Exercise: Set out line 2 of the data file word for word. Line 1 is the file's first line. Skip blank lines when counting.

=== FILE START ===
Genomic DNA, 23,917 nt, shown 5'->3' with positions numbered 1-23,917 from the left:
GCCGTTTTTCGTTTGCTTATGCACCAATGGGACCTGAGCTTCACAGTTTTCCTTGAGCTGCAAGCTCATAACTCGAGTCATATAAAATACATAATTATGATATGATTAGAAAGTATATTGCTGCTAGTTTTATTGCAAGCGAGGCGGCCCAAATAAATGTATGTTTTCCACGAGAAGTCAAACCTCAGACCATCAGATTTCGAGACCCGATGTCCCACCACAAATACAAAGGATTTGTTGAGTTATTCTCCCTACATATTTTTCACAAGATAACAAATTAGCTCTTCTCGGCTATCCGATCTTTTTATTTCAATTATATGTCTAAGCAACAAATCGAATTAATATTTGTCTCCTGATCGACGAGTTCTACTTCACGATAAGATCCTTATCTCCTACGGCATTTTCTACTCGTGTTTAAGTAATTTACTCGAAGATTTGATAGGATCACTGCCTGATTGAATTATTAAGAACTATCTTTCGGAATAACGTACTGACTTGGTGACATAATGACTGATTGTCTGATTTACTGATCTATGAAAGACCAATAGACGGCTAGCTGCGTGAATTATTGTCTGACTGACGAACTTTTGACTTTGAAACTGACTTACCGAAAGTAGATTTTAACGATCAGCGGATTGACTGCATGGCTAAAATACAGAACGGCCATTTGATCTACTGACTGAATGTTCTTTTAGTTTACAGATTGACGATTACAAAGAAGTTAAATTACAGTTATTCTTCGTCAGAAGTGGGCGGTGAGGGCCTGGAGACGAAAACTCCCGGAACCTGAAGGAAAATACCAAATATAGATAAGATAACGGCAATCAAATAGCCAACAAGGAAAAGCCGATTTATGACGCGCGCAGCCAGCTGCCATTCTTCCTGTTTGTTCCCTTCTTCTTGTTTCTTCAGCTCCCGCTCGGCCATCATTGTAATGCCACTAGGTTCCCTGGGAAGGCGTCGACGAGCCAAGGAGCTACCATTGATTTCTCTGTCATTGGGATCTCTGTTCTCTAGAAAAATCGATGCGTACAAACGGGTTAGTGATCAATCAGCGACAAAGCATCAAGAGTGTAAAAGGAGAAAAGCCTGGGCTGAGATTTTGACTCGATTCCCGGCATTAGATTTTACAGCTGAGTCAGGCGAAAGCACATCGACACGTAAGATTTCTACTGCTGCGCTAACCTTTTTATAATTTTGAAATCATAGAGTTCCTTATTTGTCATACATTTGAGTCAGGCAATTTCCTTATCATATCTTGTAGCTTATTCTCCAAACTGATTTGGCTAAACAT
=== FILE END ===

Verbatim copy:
GCCGTTTTTCGTTTGCTTATGCACCAATGGGACCTGAGCTTCACAGTTTTCCTTGAGCTGCAAGCTCATAACTCGAGTCATATAAAATACATAATTATGATATGATTAGAAAGTATATTGCTGCTAGTTTTATTGCAAGCGAGGCGGCCCAAATAAATGTATGTTTTCCACGAGAAGTCAAACCTCAGACCATCAGATTTCGAGACCCGATGTCCCACCACAAATACAAAGGATTTGTTGAGTTATTCTCCCTACATATTTTTCACAAGATAACAAATTAGCTCTTCTCGGCTATCCGATCTTTTTATTTCAATTATATGTCTAAGCAACAAATCGAATTAATATTTGTCTCCTGATCGACGAGTTCTACTTCACGATAAGATCCTTATCTCCTACGGCATTTTCTACTCGTGTTTAAGTAATTTACTCGAAGATTTGATAGGATCACTGCCTGATTGAATTATTAAGAACTATCTTTCGGAATAACGTACTGACTTGGTGACATAATGACTGATTGTCTGATTTACTGATCTATGAAAGACCAATAGACGGCTAGCTGCGTGAATTATTGTCTGACTGACGAACTTTTGACTTTGAAACTGACTTACCGAAAGTAGATTTTAACGATCAGCGGATTGACTGCATGGCTAAAATACAGAACGGCCATTTGATCTACTGACTGAATGTTCTTTTAGTTTACAGATTGACGATTACAAAGAAGTTAAATTACAGTTATTCTTCGTCAGAAGTGGGCGGTGAGGGCCTGGAGACGAAAACTCCCGGAACCTGAAGGAAAATACCAAATATAGATAAGATAACGGCAATCAAATAGCCAACAAGGAAAAGCCGATTTATGACGCGCGCAGCCAGCTGCCATTCTTCCTGTTTGTTCCCTTCTTCTTGTTTCTTCAGCTCCCGCTCGGCCATCATTGTAATGCCACTAGGTTCCCTGGGAAGGCGTCGACGAGCCAAGGAGCTACCATTGATTTCTCTGTCATTGGGATCTCTGTTCTCTAGAAAAATCGATGCGTACAAACGGGTTAGTGATCAATCAGCGACAAAGCATCAAGAGTGTAAAAGGAGAAAAGCCTGGGCTGAGATTTTGACTCGATTCCCGGCATTAGATTTTACAGCTGAGTCAGGCGAAAGCACATCGACACGTAAGATTTCTACTGCTGCGCTAACCTTTTTATAATTTTGAAATCATAGAGTTCCTTATTTGTCATACATTTGAGTCAGGCAATTTCCTTATCATATCTTGTAGCTTATTCTCCAAACTGATTTGGCTAAACAT